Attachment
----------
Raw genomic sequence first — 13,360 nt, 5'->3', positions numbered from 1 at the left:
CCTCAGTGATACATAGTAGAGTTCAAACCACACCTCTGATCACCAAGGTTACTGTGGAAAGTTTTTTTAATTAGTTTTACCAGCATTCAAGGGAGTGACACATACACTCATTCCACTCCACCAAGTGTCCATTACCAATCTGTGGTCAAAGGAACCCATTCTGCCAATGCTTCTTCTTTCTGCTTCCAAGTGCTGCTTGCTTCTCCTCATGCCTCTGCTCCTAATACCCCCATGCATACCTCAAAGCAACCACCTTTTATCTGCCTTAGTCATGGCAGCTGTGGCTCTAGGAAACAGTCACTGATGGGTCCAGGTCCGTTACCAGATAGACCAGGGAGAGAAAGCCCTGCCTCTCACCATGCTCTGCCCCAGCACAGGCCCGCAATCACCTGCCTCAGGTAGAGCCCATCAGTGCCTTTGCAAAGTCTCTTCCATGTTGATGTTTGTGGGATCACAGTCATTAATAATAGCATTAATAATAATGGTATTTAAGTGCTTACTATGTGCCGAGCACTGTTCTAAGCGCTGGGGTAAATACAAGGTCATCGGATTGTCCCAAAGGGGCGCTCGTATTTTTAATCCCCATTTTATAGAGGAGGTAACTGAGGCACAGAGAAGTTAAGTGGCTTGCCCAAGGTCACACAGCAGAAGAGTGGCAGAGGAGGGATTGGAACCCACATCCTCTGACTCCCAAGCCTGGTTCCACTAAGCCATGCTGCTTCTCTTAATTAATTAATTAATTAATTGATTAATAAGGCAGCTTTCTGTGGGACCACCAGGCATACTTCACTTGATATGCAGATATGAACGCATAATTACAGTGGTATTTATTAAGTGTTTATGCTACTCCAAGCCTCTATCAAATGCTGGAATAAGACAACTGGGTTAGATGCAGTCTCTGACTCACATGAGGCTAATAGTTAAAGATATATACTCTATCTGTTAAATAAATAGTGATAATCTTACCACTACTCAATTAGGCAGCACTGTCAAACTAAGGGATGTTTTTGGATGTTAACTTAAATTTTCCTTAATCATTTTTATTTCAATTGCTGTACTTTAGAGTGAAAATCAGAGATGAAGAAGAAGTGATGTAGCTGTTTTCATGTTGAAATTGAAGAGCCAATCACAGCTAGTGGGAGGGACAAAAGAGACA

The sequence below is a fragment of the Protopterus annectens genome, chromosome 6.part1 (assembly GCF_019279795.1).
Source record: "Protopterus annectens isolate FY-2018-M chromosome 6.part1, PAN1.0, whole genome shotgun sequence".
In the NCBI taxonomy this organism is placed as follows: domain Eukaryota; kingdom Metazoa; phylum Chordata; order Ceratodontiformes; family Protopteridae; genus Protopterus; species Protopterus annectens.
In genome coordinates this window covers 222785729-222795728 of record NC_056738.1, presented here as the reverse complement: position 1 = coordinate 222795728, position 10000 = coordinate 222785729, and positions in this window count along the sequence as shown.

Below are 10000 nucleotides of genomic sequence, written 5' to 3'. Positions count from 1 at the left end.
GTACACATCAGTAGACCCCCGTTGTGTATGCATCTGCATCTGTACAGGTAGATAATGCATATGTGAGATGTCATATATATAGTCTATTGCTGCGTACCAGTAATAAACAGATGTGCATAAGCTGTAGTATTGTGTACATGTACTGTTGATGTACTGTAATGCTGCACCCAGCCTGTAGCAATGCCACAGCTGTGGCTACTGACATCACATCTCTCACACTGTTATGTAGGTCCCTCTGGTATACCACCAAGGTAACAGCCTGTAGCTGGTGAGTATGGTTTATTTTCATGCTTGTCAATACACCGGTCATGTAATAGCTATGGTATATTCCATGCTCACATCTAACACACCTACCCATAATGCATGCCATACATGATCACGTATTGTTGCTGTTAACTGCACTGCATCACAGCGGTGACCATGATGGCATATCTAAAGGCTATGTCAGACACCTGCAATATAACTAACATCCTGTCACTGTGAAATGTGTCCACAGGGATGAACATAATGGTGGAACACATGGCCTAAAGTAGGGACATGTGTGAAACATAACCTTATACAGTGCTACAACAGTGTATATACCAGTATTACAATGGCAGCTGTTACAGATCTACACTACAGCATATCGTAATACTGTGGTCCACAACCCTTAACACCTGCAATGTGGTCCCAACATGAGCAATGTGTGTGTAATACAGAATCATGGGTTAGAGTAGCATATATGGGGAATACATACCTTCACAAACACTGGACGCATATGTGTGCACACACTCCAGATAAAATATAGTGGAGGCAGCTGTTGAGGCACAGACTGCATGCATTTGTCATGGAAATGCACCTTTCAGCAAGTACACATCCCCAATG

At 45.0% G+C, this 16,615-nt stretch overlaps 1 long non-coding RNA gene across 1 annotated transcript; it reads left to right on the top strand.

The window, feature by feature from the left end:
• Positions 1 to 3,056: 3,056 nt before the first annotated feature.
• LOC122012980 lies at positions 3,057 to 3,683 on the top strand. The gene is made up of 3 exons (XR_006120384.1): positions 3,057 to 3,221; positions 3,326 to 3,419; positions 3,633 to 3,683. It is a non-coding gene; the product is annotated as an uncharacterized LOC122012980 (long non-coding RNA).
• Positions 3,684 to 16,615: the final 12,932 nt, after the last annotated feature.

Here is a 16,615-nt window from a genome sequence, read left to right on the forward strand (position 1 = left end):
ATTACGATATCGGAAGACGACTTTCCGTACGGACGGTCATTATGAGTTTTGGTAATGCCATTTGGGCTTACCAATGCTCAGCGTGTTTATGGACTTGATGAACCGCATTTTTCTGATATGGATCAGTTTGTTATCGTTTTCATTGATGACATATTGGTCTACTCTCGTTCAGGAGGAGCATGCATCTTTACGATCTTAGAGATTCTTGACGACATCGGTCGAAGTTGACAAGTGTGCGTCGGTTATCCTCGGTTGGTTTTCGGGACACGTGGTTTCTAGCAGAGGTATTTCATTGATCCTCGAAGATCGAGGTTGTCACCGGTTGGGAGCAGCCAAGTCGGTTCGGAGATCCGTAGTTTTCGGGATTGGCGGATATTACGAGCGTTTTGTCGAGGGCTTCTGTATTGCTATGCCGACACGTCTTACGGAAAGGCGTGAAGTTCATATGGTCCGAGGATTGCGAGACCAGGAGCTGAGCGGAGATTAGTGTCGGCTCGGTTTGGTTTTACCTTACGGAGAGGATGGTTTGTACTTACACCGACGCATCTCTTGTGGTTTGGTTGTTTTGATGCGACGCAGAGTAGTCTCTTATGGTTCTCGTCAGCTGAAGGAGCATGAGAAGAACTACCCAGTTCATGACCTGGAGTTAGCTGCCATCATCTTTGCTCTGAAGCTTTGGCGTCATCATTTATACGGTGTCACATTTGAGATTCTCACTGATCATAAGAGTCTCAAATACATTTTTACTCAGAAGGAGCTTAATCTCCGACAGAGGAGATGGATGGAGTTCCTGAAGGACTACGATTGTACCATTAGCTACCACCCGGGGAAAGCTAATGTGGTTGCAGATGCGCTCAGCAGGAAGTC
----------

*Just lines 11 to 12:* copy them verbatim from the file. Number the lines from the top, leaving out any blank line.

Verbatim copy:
• Positions 1 to 3,056: 3,056 nt before the first annotated feature.
• LOC122012980 lies at positions 3,057 to 3,683 on the top strand. The gene is made up of 3 exons (XR_006120384.1): positions 3,057 to 3,221; positions 3,326 to 3,419; positions 3,633 to 3,683. It is a non-coding gene; the product is annotated as an uncharacterized LOC122012980 (long non-coding RNA).